Something Worth Fearing

When terrorists attack their objective is to inspire fear. We are constantly reminded that we must not give into such fear. We cannot let the terrorists achieve their goals. So we go on with our lives. That is not the only way we respond to terror, however.

Another result of attacks like the ones suffered in Boston this week is sorrow. We hear the stories of the lives affected, and ended prematurely, and we grieve. This is a good response and even an important one. Sometimes we need to be reminded that the suffering in this world can be overwhelming when we don’t ignore it. We make ignoring suffering an art. We design our lives in such a way that we are sheltered from the daily and even hourly stories of suffering in the world. We have convinced ourselves that it is possible to avoid suffering merely by exercising common sense or perhaps some religious “healthy living.” That is a lie. However, when we do open our eyes to the suffering around us we might discover that we can do something to ease the sorrow around us.

The other response to terror is truly a scary one. It is the response we should fear. Hatred. It is a short step from sorrow for suffering to hatred for those who cause it, but that way lies madness. It is, after all, hatred that inspires the people who perform these acts. We do not want to allow room in our hearts for the same sort of motivation.

Do not allow the terrorists to succeed in their goals. Do not give into fear. Do not give into hate.

Monday, April 15, 2013

Kindle the Call (2 Timothy 1:6,7)

A calling to ministry—service to God—is something that needs to be cultivated and maintained. Actually there is a lot of good in life that is that way: health, marriage, relationships, etc. We are people that require discipline to maintain good habits. A call to ministry is no different. I have a long, long list of people I have known in life who have felt a call from God, had it confirmed by the fellowship of believers, but who are not doing what they were called to do. They are not merely inactive. They are simply not capable to fulfill their call any longer, if they ever were to begin with. They either never acquired the ability needed, or lost it somewhere along the way.

A calling is very much like a spark or an ember. It must be cared for and fueled or it will die out. If it is fanned and fueled it can grow. Here Paul is speaking to Timothy, who’s roll is one of leadership—helping and equipping others to fulfill their ministries—but this truth applies to all Christian activity, to all the tasks and ministries God gives to His followers.

And one of the strongest dampeners to any call is fear. Too often we do not act because we fear: failure, ridicule, persecution, embarrassment, etc. But our calling comes with a Spirit, the Helper, God Himself in our lives. He does not bring fear but rather the power to accomplish the task, the motivation to feed the call, and the discipline to grow and increase in the skills and abilities needed to perform the ministries we are given.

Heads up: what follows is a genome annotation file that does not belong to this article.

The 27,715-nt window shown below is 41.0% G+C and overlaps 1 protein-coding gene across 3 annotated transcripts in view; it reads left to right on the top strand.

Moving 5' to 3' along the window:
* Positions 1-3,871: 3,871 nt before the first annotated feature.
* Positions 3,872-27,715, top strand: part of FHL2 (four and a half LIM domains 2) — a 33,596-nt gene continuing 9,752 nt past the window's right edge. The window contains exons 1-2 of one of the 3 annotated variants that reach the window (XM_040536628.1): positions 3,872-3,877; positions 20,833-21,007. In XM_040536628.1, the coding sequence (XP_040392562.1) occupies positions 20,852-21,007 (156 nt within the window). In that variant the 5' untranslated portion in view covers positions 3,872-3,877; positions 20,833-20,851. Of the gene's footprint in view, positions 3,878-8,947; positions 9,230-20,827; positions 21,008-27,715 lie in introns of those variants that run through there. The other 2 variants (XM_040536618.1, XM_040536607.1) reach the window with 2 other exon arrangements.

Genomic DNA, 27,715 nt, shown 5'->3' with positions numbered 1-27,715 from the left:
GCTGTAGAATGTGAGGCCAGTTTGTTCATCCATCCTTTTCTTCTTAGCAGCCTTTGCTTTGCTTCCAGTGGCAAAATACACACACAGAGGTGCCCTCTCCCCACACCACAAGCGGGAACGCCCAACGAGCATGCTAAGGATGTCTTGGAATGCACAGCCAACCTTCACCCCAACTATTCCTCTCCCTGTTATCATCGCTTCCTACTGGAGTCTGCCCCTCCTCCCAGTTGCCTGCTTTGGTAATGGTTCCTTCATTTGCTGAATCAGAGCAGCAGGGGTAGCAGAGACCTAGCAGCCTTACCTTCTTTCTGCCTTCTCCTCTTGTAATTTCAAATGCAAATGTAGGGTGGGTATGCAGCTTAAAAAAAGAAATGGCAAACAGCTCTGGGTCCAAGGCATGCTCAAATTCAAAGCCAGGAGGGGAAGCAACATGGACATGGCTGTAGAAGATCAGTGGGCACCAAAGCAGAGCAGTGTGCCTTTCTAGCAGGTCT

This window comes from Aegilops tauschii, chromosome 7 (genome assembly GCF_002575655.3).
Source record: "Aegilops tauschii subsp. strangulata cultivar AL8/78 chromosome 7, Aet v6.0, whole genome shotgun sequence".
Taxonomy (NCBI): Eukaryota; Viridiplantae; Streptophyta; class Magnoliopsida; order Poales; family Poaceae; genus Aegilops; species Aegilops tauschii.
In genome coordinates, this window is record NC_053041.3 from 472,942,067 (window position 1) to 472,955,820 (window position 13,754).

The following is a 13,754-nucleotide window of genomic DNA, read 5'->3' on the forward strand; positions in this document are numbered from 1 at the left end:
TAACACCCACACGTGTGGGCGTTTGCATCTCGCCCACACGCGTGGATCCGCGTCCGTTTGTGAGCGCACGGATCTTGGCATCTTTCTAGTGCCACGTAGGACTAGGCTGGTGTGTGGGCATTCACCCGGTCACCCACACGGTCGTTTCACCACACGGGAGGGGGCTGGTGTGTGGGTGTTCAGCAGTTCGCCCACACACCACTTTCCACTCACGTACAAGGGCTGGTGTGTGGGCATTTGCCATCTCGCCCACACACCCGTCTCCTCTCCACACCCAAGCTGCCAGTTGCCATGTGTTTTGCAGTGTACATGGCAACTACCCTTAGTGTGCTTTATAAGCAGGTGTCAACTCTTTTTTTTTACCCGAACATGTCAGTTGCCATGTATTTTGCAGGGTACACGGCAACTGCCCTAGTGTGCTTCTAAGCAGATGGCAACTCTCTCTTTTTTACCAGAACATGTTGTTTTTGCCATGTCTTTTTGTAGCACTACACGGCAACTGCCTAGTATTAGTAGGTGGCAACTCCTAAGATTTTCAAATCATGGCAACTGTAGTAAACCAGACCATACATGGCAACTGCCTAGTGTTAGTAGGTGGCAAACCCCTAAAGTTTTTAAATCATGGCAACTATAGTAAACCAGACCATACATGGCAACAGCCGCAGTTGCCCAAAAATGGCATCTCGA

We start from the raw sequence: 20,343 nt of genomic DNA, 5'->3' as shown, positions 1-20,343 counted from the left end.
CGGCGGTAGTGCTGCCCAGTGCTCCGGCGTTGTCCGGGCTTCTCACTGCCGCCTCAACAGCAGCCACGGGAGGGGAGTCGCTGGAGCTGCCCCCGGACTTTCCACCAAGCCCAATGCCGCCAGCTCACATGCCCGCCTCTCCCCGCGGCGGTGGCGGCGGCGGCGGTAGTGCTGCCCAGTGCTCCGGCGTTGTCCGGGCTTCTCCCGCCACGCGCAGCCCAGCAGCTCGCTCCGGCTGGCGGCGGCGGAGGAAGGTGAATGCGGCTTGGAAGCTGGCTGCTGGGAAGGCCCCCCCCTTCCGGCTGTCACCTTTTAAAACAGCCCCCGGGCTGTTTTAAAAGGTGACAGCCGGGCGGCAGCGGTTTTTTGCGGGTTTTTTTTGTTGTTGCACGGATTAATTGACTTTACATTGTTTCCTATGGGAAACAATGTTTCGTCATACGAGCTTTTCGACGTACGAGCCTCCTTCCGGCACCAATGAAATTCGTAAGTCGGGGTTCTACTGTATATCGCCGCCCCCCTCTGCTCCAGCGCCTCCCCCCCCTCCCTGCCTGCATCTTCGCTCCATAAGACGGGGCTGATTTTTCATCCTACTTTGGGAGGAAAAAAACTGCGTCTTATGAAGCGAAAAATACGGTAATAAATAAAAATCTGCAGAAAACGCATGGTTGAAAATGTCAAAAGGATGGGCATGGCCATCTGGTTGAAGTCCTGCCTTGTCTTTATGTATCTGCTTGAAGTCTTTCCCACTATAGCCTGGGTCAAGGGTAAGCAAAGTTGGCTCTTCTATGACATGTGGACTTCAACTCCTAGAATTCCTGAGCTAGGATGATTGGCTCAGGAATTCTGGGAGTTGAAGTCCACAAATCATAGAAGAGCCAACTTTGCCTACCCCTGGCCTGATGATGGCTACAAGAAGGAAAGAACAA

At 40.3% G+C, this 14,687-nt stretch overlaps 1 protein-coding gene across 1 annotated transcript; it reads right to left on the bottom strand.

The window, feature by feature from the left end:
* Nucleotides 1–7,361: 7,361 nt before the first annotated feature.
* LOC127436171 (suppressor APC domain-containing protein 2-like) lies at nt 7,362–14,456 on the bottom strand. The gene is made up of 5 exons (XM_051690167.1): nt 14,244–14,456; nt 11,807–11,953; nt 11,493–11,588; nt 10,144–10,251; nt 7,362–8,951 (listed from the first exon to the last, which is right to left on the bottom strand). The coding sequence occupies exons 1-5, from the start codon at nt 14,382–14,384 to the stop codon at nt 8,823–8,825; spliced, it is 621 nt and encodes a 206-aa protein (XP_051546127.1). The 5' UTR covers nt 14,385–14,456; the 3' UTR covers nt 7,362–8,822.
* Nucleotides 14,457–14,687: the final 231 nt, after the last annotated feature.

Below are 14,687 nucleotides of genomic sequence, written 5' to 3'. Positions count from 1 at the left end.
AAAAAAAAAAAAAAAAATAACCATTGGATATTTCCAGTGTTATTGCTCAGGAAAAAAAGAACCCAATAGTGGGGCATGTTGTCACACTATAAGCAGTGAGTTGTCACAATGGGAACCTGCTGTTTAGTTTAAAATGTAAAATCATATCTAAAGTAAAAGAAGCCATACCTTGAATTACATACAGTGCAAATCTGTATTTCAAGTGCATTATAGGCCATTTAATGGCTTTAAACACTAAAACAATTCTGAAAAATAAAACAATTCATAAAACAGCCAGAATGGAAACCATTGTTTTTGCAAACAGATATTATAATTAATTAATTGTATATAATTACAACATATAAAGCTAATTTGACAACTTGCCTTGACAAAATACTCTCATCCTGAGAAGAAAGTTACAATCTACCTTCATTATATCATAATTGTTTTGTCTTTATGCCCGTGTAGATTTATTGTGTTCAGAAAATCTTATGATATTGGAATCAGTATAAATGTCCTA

Friday, April 12, 2013

"Rise of the Guardians" (2012)

“Rise of the Guardians” was one of the better animated films last year, from a purely technical, artistic point of view. The animation was enchanting, the direction and design appealing and the story was very engaging. However, the ideas behind the story are rather troubling, especially because they encompass so precisely the way a lot of people exercise faith today.

The basic premise of the story is a battle against fear. The world of the Guardians is one in which people used to be ruled by their fears. To combat that situation, and free people from the rule of fear, the Moon—yes, the Moon—appointed or created beings to protect people from fear. As long as enough children believe in the Guardians, they will continue to exist and hold fear at bay.

There is so much that is ridiculous about that premise that one is tempted to laugh at it and go with the story for a bit of entertainment, but it really does encapsulate the way a lot of people approach faith. It is not what you believe about the world that they find important, but rather HOW you believe it. Basically, if it makes you feel good, if it appeases your worries and holds your fears at bay, then that is enough.

Reality says that we often do err in our fears. If we let fear control us it can destroy our lives. Too often we fear things that are mere potential problems, and we make mistakes or avoid things we should be doing. But fear can also be founded in real danger. On the other hand, faith is merely something we believe in such a way that it impacts our lives. If we believe in something that is not true it is no different, no better than fear.

So at its heart, “Rise of the Guardians” is asking us to trade our fears in for faith—any faith. To quote the movie “The next time the moon tells you something, believe it.” That is basically the new Animism or Neopaganism. The problem is that a lot of people today, even “Christians” have a religious worldview that is not much different.

Thursday, April 11, 2013